A Day Unhinged: The Poetics of Sunday

The very first Sunday looked back on a new creation; a world newly raised by the power of the Spirit. The Word went into the depths of darkness and contended with Chaos, going forth conquering and to conquer. The story reaches its climax when the Man lying lifeless in the dust receives life by the very breath of God. Raised from the ground to be Lord over all the living, this Man—Imago Dei—became the faithful witness, the first begotten from the dust, the Prince of the kings of the earth.

Sunday was the First day of Forevermore; a new morning rising well-rested from God’s own Sabbath. He sent the Word; He raised the world; He finished the work, and then He sat down. Sunday dawned directly from that divine repose, spending its hours laboring to enter again into that sacred rest. The Eighth Day of the Old and First Day of the New set its gaze upon the sun; lifted up by the Father for the life of the world, rising to conquer the darkness, ascending up on high, seated in the heavens, ruling the day.

When viewed from that angle Sundays really haven’t changed that much…

The other days and thou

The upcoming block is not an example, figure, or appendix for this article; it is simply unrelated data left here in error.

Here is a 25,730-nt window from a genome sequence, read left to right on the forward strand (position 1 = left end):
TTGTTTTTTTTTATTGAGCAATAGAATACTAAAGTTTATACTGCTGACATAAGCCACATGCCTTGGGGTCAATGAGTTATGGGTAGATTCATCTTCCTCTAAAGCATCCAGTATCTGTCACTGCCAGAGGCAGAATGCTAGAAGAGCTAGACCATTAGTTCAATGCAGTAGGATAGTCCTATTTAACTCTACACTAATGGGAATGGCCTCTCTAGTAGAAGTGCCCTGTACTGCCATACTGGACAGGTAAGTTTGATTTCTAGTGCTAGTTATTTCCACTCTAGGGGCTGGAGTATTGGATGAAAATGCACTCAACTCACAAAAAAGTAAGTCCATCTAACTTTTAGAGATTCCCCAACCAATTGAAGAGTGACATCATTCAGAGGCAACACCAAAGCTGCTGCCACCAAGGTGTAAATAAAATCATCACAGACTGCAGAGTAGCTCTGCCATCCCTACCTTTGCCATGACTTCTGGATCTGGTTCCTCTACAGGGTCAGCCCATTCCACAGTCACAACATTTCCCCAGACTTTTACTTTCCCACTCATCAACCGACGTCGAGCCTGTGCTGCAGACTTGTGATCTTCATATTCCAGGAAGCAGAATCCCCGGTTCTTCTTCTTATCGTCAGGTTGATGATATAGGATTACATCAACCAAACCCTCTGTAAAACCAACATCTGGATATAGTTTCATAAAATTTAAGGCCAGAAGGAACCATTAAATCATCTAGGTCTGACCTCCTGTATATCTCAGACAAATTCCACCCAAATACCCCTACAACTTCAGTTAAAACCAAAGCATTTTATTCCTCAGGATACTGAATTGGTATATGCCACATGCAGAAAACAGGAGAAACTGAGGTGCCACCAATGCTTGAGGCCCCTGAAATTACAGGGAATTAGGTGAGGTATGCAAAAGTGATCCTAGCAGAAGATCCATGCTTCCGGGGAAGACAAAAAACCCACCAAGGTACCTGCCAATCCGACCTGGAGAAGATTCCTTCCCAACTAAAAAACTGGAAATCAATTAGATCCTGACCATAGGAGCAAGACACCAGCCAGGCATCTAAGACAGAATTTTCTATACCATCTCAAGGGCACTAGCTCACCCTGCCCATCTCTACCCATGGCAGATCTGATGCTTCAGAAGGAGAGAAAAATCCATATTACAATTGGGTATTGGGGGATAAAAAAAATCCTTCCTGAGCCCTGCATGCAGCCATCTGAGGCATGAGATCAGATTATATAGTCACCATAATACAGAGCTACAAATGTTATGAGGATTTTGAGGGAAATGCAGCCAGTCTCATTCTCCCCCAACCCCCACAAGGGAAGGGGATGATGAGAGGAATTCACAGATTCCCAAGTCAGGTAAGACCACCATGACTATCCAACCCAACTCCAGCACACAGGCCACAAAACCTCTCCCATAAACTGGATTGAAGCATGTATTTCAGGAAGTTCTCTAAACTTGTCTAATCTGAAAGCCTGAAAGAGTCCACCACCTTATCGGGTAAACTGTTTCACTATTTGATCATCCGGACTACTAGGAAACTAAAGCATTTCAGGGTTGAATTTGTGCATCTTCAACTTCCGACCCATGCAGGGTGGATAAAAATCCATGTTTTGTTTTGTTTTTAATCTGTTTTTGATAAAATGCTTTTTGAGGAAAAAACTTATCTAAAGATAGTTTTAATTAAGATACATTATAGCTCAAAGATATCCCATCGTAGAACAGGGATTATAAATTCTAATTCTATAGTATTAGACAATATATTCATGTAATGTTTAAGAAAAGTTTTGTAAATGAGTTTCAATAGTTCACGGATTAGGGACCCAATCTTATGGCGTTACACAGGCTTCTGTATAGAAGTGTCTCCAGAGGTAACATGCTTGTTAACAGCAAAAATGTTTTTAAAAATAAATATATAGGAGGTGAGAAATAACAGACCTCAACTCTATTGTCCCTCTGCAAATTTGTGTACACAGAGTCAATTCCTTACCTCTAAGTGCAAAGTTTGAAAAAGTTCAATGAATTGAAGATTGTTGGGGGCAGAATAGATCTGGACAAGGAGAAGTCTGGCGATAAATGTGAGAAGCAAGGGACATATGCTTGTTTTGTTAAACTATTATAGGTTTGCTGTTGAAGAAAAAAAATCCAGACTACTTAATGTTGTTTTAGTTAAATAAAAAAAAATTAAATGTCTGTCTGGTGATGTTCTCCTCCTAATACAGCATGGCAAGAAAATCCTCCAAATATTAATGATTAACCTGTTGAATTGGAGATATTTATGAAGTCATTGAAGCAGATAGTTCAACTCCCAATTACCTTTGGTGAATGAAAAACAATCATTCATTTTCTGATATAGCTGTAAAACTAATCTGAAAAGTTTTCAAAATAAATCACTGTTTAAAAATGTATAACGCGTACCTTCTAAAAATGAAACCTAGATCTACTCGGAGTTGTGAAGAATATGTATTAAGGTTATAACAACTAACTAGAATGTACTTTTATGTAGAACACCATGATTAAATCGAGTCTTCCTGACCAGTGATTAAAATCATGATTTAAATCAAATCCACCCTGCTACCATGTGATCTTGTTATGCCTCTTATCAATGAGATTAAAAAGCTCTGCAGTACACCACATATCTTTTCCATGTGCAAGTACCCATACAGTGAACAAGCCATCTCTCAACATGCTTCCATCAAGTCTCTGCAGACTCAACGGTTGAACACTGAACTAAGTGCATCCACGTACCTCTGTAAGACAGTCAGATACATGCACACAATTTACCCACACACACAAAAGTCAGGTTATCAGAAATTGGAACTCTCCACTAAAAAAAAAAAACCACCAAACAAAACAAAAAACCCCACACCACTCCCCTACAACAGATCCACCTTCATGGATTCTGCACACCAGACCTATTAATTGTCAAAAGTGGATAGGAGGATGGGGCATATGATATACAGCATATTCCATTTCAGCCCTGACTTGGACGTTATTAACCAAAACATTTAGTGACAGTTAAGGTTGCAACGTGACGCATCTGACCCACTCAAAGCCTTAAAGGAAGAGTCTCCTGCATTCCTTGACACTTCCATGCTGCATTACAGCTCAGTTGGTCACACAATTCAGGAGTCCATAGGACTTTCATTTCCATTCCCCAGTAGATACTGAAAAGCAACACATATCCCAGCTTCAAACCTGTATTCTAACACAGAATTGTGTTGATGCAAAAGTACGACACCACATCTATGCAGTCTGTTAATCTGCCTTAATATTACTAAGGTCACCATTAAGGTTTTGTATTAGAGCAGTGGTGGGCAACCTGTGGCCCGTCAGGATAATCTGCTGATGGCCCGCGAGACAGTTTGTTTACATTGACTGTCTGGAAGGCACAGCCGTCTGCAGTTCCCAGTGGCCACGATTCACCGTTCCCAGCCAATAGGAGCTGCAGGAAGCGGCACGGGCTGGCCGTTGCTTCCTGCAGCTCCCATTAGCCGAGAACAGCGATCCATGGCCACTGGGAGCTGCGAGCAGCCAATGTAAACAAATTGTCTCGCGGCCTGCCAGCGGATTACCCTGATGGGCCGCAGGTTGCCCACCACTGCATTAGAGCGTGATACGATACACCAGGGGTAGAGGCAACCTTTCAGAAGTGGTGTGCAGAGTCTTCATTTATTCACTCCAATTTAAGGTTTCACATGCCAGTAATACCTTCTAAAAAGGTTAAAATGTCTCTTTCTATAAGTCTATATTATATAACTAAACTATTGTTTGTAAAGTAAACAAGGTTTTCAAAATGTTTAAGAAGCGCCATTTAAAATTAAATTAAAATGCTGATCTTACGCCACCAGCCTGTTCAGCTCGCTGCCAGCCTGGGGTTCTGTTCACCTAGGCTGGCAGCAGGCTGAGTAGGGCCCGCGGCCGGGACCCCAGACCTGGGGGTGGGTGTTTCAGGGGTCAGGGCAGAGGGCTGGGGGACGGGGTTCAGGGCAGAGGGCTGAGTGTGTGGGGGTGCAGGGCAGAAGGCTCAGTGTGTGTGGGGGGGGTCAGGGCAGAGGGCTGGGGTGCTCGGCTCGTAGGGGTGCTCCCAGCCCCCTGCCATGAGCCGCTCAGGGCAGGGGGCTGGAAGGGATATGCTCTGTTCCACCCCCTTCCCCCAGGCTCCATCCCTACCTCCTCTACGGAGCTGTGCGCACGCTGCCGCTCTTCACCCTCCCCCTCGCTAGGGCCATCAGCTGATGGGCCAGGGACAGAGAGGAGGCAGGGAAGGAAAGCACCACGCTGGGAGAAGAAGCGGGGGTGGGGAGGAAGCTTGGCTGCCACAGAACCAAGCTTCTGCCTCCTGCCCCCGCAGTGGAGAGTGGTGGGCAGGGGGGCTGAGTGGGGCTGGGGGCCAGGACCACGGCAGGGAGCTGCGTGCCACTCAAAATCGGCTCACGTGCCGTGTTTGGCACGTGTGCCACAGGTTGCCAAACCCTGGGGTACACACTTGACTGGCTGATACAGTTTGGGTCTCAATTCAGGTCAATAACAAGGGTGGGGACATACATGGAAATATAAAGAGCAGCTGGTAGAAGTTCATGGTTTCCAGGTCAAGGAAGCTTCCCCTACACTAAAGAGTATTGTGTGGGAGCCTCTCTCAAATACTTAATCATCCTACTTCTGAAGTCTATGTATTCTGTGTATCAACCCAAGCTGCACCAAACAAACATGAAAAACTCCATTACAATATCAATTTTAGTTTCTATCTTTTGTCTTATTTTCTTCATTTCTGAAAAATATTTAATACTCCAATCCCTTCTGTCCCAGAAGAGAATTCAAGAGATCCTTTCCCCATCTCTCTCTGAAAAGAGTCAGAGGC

Make up one man; whose face thou art, 
Knocking at heaven with thy brow: 
The worky-days are the back-part; 
The burden of the week lies there, 
Making the whole to stoop and bow, 
Till thy release appear. 

The Sundays of man’s life, 
Threaded together on time’s string, 
Make bracelets to adorn the wife 
Of the eternal glorious King. 
On Sunday heaven’s gate stands ope; 
Blessings are plentiful and rife, 
More plentiful than hope. 

The rest of our Creation 
Our great Redeemer did remove 
With the same shake, which at his passion 
Did th’earth and all things with it move. 
As Samson bore the doors away, 
Christ’s hands, though nail’d, wrought our salvation, 
And did unhinge that day. 

~From Sunday by George Herbert

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